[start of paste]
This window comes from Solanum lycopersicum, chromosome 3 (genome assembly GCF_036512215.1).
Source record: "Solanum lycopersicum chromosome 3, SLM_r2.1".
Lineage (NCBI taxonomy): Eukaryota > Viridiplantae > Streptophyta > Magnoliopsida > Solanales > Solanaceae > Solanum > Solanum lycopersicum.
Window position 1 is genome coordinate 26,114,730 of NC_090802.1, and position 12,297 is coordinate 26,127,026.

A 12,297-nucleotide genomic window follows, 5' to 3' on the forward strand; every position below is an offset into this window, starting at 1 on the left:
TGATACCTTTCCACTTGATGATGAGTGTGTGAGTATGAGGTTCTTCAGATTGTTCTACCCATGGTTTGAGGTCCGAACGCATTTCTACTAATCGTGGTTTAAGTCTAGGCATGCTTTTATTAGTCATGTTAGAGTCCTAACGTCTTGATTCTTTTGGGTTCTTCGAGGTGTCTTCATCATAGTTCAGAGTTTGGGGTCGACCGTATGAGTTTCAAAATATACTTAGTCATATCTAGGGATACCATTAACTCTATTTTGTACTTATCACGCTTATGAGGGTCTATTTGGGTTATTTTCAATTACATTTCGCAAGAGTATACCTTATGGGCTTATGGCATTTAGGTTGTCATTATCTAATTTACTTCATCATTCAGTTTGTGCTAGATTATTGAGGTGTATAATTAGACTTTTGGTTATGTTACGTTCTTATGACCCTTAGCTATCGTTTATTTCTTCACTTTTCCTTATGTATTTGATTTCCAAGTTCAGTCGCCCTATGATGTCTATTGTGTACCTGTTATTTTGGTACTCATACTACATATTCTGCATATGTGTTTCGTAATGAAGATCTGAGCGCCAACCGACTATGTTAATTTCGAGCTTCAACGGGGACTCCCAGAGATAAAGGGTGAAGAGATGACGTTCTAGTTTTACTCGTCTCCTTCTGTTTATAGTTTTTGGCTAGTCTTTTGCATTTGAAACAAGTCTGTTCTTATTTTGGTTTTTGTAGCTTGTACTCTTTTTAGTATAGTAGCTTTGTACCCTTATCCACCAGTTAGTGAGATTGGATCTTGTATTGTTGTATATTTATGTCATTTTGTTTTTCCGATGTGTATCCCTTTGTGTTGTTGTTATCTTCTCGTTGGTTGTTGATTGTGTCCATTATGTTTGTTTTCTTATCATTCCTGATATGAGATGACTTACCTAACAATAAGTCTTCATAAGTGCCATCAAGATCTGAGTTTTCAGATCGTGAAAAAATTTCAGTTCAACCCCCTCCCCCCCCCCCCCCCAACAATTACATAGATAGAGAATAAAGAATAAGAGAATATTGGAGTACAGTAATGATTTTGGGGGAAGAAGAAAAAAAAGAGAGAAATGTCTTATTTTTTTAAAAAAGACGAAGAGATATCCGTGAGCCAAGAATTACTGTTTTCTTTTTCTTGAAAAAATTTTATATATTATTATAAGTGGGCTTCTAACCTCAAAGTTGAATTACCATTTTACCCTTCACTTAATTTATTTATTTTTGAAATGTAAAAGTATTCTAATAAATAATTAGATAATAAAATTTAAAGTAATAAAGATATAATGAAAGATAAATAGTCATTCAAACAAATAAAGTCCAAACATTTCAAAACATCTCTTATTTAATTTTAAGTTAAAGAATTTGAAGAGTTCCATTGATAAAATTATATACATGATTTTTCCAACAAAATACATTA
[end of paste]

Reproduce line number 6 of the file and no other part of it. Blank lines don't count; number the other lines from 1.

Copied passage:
TGATACCTTTCCACTTGATGATGAGTGTGTGAGTATGAGGTTCTTCAGATTGTTCTACCCATGGTTTGAGGTCCGAACGCATTTCTACTAATCGTGGTTTAAGTCTAGGCATGCTTTTATTAGTCATGTTAGAGTCCTAACGTCTTGATTCTTTTGGGTTCTTCGAGGTGTCTTCATCATAGTTCAGAGTTTGGGGTCGACCGTATGAGTTTCAAAATATACTTAGTCATATCTAGGGATACCATTAACTCTATTTTGTACTTATCACGCTTATGAGGGTCTATTTGGGTTATTTTCAATTACATTTCGCAAGAGTATACCTTATGGGCTTATGGCATTTAGGTTGTCATTATCTAATTTACTTCATCATTCAGTTTGTGCTAGATTATTGAGGTGTATAATTAGACTTTTGGTTATGTTACGTTCTTATGACCCTTAGCTATCGTTTATTTCTTCACTTTTCCTTATGTATTTGATTTCCAAGTTCAGTCGCCCTATGATGTCTATTGTGTACCTGTTATTTTGGTACTCATACTACATATTCTGCATATGTGTTTCGTAATGAAGATCTGAGCGCCAACCGACTATGTTAATTTCGAGCTTCAACGGGGACTCCCAGAGATAAAGGGTGAAGAGATGACGTTCTAGTTTTACTCGTCTCCTTCTGTTTATAGTTTTTGGCTAGTCTTTTGCATTTGAAACAAGTCTGTTCTTATTTTGGTTTTTGTAGCTTGTACTCTTTTTAGTATAGTAGCTTTGTACCCTTATCCACCAGTTAGTGAGATTGGATCTTGTATTGTTGTATATTTATGTCATTTTGTTTTTCCGATGTGTATCCCTTTGTGTTGTTGTTATCTTCTCGTTGGTTGTTGATTGTGTCCATTATGTTTGTTTTCTTATCATTCCTGATATGAGATGACTTACCTAACAATAAGTCTTCATAAGTGCCATCAAGATCTGAGTTTTCAGATCGTGAAAAAATTTCAGTTCAACCCCCTCCCCCCCCCCCCCCCAACAATTACATAGATAGAGAATAAAGAATAAGAGAATATTGGAGTACAGTAATGATTTTGGGGGAAGAAGAAAAAAAAGAGAGAAATGTCTTATTTTTTTAAAAAAGACGAAGAGATATCCGTGAGCCAAGAATTACTGTTTTCTTTTTCTTGAAAAAATTTTATATATTATTATAAGTGGGCTTCTAACCTCAAAGTTGAATTACCATTTTACCCTTCACTTAATTTATTTATTTTTGAAATGTAAAAGTATTCTAATAAATAATTAGATAATAAAATTTAAAGTAATAAAGATATAATGAAAGATAAATAGTCATTCAAACAAATAAAGTCCAAACATTTCAAAACATCTCTTATTTAATTTTAAGTTAAAGAATTTGAAGAGTTCCATTGATAAAATTATATACATGATTTTTCCAACAAAATACATTA